New-vehicle quality stalls after four years of improvement, J.D. Power reports
Costa Mesa, Calif.—New-vehicle quality in 2019 stays flat compared with 2018, marking the first year without improvement since 2014, according to the recently released J.D. Power 2019 Initial Quality Study (IQS). More brands worsened than improved over the past 12 months.
“Automakers continue to make progress in areas like infotainment that attract a lot of consumer attention,” said Dave Sargent, vice president of Global Automotive at J.D. Power. “However, some traditional problems crept up this year including paint imperfections, brake and suspension noises, engines not starting and the ‘check engine’ light coming on early in the ownership experience. Also, more people are having issues with their advanced driver assistance systems, which are critical for building consumer trust in future automated vehicles.”
Initial quality is measured by the number of problems experienced per 100 vehicles (PP100) during the first 90 days of ownership, with a lower score reflecting higher quality. In this year’s study, only 13 brands improved, while 18 worsened. The industry average remained unchanged at 93 PP100.
Following are key findings of the 2019 study:
n Gap between Korean brands and others continues to widen: The three highest-ranking brands—Genesis, Kia and Hyundai—are all from Korean manufacturer Hyundai Motor Group, and the gap between these three brands and all others has widened considerably. Remarkably, 16 of 18 models from Hyundai Motor Group rank in the top three in their respective segments. These vehicles tend to perform especially well in the areas of infotainment and other electronic components.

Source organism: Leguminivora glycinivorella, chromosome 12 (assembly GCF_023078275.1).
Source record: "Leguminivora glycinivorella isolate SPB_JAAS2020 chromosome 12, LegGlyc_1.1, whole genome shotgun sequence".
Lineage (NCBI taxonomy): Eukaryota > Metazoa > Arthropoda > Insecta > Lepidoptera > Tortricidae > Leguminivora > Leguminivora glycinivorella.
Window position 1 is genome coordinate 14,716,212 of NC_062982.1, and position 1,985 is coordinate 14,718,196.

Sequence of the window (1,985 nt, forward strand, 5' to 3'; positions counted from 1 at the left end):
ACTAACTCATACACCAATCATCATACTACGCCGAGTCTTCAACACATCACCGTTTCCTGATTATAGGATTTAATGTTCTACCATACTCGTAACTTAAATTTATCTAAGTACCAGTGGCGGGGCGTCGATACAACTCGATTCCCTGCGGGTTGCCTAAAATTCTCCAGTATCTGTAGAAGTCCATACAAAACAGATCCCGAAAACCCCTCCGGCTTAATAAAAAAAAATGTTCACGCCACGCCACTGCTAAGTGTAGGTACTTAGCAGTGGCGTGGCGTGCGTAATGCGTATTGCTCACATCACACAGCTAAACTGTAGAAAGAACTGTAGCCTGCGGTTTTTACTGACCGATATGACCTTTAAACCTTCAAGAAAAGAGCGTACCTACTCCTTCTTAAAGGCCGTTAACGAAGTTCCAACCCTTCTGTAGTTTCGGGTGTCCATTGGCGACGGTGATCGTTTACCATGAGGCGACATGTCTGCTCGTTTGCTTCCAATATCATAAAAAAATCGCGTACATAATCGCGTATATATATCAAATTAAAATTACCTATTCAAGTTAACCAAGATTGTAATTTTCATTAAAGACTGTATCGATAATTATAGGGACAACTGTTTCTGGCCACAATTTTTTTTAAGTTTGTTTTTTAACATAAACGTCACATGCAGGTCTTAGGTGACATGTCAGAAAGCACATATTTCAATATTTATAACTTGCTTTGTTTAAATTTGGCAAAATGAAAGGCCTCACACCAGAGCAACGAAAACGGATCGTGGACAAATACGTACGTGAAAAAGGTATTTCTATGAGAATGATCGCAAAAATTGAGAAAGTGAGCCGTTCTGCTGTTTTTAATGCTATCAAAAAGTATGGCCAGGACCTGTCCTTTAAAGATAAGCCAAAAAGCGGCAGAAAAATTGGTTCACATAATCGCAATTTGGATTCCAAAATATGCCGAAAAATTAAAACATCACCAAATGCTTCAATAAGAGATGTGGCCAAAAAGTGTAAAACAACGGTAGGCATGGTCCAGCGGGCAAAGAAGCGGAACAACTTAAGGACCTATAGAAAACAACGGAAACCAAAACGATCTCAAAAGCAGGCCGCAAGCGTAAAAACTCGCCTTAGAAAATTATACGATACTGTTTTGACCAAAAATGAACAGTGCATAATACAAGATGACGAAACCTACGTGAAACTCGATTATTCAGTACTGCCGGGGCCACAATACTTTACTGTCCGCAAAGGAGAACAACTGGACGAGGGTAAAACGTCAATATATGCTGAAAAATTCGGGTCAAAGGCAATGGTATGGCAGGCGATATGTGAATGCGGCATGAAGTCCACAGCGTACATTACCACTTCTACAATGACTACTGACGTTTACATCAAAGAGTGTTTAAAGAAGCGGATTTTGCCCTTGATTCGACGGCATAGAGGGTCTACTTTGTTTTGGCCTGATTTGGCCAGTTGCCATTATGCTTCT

n Domestic brands above average: Ford (83 PP100), Lincoln (84 PP100), Chevrolet (85 PP100), Dodge (90 PP100) and Buick (92 PP100) all perform better than the industry average of 93 PP100. Overall, domestic-branded vehicles perform close to the average in most areas.
n All European brands are below average: In contrast to the success of the Korean automakers and the leading domestic and Japanese brands, all 10 European marques are below average. The largest gaps for the European vehicles are infotainment and other electronics.
n Porsche 911 again achieves the best score of any model: The Porsche 911, with just 58 PP100, has the best score of any model for the second consecutive year.
n Infotainment problems are decreasing: Infotainment remains the most problematic category for new-vehicle owners. However, this area is the most improved from 2018, led by fewer problems for voice recognition and Bluetooth.
n Problems with driver assistance systems are increasing: As advanced driver assistance systems become more widespread and increasingly complex, more owners are indicating problems. The average for premium brands is 6.1 PP100, up from 5.0 last year, while the average for mass market brands is 3.5 PP100.
n New and redesigned vehicles still trail carryover vehicles: Vehicles that were launched in 2019 have an average problem level of 103 PP100, which equals the best score ever. However, this is still well below the score for carryover models, which have an average problem level of 91 PP100.